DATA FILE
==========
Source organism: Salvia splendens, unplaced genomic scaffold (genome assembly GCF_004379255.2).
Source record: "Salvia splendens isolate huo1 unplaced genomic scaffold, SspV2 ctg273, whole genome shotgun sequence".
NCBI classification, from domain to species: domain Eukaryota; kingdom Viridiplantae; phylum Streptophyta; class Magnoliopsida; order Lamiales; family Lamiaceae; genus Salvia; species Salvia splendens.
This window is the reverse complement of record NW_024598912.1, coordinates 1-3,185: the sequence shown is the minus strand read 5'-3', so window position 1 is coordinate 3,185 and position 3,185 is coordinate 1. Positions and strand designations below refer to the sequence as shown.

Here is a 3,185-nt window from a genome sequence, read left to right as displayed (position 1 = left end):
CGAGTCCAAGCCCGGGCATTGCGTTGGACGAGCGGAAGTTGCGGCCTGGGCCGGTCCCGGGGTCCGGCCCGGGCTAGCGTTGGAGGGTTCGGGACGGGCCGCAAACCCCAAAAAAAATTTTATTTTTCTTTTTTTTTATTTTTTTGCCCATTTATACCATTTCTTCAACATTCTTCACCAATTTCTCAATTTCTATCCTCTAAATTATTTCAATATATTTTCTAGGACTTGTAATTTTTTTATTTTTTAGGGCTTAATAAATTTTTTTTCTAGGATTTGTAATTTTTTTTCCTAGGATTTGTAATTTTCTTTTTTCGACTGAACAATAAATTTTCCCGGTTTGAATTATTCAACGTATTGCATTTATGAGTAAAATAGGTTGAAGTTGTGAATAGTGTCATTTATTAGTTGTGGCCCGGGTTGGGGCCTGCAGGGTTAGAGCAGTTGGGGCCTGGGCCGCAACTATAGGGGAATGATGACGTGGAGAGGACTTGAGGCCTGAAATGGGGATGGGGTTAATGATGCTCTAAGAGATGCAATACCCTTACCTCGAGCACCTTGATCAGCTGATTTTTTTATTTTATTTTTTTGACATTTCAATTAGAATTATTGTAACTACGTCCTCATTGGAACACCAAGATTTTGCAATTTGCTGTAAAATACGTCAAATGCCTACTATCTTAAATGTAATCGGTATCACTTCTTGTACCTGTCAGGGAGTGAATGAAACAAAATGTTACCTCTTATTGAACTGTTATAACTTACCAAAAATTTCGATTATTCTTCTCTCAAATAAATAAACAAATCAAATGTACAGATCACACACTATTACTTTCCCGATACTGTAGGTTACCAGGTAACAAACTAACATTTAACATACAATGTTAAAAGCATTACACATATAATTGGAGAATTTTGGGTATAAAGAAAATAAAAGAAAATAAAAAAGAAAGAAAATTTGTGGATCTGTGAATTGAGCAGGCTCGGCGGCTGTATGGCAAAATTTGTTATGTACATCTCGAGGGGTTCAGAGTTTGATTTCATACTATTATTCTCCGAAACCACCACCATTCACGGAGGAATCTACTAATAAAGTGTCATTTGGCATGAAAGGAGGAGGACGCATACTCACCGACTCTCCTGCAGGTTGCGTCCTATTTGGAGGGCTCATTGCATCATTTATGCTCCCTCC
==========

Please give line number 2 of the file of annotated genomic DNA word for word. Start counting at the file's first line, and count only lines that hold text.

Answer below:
Source record: "Salvia splendens isolate huo1 unplaced genomic scaffold, SspV2 ctg273, whole genome shotgun sequence".